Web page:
There are a lot of bots on Twitter. Some are trying to sell things, some are stage one in an elaborate scam, and some are run by international intelligence agencies for any number of reasons.
Spotting these bots isn’t necessarily hard: just scroll through the timeline and see whether their activity resembles that of a human. Do they converse with friends, as humans do, or do they just say things to users who never talk back? Do they have a diverse range of interests, as humans do, or do they stick to one topic? Keep these things in mind and you can get an idea of whether something is a bot.
For those times, however, that you just can’t tell whether you’re looking at a bot or a person, Botometer can help. This tool, from Indiana University and Northeastern University, considers over 1000 factors, and then gives you a probability that a given Twitter user is or isn’t a bot. It isn’t perfect, because this is a hard problem to solve, but Botometer is a great tool to have around.
To get started, sign in to Botometer with your Twitter account, and then start adding any username you’re curious about. You’ll see the result quickly:
What does this mean? The higher the percentage on the “Bot Score,” the more likely a given user is a bot. According to the Botometer FAQ page:
Roughly speaking, one can interpret a bot score as a likelihood that the user is a bot. As such, bot scores closer to the extreme values of 0% and 100% are more confident assertions of the account’s bot-ness.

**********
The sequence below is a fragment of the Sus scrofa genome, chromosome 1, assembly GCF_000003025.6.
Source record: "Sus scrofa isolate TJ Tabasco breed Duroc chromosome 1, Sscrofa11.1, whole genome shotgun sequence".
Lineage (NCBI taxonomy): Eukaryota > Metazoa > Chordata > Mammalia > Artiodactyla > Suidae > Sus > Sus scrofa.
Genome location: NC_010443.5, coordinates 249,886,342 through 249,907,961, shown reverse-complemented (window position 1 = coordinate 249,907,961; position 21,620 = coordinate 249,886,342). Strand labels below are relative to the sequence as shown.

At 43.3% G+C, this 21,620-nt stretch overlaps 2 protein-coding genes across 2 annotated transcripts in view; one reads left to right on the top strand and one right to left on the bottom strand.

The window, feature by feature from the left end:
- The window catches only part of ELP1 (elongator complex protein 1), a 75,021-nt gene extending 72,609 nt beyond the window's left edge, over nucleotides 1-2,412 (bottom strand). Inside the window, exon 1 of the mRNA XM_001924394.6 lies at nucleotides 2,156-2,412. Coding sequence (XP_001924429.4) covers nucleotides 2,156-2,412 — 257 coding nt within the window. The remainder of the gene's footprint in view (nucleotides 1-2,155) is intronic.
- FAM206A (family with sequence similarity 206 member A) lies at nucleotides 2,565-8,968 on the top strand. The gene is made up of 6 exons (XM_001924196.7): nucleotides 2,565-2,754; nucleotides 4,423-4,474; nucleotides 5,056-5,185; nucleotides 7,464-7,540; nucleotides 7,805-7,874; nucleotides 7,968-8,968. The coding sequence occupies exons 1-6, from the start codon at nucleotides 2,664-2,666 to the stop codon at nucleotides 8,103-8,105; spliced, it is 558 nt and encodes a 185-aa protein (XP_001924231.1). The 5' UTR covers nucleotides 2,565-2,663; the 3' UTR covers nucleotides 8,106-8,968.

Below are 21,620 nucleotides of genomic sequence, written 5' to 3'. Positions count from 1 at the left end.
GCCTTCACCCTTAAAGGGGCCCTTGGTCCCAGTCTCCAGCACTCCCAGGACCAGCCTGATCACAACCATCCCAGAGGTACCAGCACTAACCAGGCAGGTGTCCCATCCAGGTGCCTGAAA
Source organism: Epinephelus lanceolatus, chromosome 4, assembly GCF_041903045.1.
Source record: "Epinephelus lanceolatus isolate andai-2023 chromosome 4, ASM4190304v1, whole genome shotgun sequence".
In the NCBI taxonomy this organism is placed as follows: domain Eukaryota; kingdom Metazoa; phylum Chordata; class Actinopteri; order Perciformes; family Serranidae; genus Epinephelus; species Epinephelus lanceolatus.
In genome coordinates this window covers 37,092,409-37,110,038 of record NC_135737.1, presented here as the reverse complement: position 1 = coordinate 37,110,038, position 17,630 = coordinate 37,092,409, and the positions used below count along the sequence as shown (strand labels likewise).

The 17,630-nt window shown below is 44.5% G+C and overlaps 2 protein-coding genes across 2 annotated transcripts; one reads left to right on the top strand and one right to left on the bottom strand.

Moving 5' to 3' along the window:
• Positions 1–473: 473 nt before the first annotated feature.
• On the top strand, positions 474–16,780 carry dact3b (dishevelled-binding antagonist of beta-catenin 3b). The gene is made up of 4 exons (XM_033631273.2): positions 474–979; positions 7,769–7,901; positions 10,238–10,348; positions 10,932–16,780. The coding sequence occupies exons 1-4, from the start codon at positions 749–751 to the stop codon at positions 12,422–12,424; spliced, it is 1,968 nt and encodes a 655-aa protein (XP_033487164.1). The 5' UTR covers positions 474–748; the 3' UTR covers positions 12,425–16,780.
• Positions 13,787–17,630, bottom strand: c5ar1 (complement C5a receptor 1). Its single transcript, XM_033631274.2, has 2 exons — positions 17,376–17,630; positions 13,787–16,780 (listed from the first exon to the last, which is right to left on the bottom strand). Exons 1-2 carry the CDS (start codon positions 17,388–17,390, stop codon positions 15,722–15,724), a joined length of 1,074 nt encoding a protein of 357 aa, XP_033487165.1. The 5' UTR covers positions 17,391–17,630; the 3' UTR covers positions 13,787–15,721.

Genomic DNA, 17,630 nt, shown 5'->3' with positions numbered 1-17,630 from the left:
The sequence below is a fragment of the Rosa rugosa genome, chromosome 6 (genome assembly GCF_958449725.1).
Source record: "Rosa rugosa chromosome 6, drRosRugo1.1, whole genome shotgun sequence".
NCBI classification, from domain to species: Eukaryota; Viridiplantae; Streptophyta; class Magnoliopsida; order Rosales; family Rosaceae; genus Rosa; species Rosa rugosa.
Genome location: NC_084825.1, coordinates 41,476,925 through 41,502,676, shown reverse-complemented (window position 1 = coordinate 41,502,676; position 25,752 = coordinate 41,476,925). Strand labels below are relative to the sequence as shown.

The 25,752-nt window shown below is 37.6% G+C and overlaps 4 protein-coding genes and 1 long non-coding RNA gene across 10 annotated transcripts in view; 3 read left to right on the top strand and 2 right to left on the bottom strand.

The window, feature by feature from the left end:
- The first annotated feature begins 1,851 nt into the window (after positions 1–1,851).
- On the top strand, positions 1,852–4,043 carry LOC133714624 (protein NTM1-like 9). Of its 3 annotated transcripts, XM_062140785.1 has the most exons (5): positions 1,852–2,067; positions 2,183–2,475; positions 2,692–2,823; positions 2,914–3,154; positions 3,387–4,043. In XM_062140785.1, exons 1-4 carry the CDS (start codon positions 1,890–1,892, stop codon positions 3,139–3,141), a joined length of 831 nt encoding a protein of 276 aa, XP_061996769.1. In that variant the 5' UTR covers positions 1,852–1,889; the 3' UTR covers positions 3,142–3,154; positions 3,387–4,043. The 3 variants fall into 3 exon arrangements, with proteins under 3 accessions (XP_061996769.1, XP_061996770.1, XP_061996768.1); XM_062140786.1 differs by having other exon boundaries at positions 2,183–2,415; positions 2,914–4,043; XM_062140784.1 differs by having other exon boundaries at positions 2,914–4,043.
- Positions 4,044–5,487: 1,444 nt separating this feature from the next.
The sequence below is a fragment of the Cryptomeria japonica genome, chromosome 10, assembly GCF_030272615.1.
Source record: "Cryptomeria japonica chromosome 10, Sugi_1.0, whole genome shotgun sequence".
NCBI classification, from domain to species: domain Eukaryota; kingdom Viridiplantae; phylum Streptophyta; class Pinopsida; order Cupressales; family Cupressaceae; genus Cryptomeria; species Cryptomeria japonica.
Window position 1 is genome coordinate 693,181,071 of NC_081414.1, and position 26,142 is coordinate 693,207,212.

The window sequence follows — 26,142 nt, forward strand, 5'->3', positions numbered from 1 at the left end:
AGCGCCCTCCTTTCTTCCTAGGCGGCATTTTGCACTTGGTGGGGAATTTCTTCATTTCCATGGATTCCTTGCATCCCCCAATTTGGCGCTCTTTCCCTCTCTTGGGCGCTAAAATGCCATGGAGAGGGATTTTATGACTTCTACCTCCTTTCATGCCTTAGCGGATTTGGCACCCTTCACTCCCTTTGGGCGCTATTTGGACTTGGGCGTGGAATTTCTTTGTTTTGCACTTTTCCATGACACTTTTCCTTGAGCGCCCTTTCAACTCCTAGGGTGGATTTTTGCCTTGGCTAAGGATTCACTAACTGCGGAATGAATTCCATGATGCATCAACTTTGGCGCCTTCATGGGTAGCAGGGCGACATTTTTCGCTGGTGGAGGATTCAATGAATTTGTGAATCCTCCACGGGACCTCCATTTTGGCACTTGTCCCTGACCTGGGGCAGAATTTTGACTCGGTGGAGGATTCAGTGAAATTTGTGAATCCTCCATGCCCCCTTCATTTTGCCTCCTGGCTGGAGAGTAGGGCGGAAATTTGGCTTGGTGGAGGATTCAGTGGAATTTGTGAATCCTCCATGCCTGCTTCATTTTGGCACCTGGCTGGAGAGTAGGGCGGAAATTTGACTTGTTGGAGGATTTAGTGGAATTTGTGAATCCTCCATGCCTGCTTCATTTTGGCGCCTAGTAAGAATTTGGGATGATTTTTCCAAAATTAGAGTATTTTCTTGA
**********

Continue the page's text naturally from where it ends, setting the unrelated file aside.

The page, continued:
In this case, Botometer thinks there’s only a 16 percent chance my co-worker Harry is a bot. It’s a reasonable conclusion. I’ve worked with Harry for years, and still occasionally suspect he isn’t real—but only like 16 percent of the time.
There are a few things we can dig into using the “Details” link at right of the results. For example, we can see a timeline of when the user was last mentioned and retweeted.
You can also see a breakdown of the kinds of sentiments the user defaults to, and a breakdown of word usage (noun/verb/adjective/etc.) These are just a few factors used by the service, but diving into them can prove fascinating.
I ran this by a few known bots, and a few people I’m reasonably certain are humans. Precise percentages varied, but for the most part I found the results reliable. The main exceptions tend to be Twitter accounts run by multiple people, including those of politicians and brands. This makes sense to me, because such accounts frequently behave in bot-like ways—they tend to be focused on single topics and often don’t engage in conversations the way normal users do.